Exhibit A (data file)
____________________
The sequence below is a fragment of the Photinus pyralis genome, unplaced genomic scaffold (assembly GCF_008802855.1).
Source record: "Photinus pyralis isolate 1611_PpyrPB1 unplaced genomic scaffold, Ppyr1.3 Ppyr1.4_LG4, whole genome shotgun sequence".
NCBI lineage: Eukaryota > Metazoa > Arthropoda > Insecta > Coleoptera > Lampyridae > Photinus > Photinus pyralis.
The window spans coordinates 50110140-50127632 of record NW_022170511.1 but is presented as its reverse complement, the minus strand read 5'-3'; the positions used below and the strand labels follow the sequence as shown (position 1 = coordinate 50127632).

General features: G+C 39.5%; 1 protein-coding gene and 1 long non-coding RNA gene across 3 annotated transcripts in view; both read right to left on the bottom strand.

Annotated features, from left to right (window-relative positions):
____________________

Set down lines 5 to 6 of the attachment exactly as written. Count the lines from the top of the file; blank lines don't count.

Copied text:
General features: G+C 39.5%; 1 protein-coding gene and 1 long non-coding RNA gene across 3 annotated transcripts in view; both read right to left on the bottom strand.

Annotated features, from left to right (window-relative positions):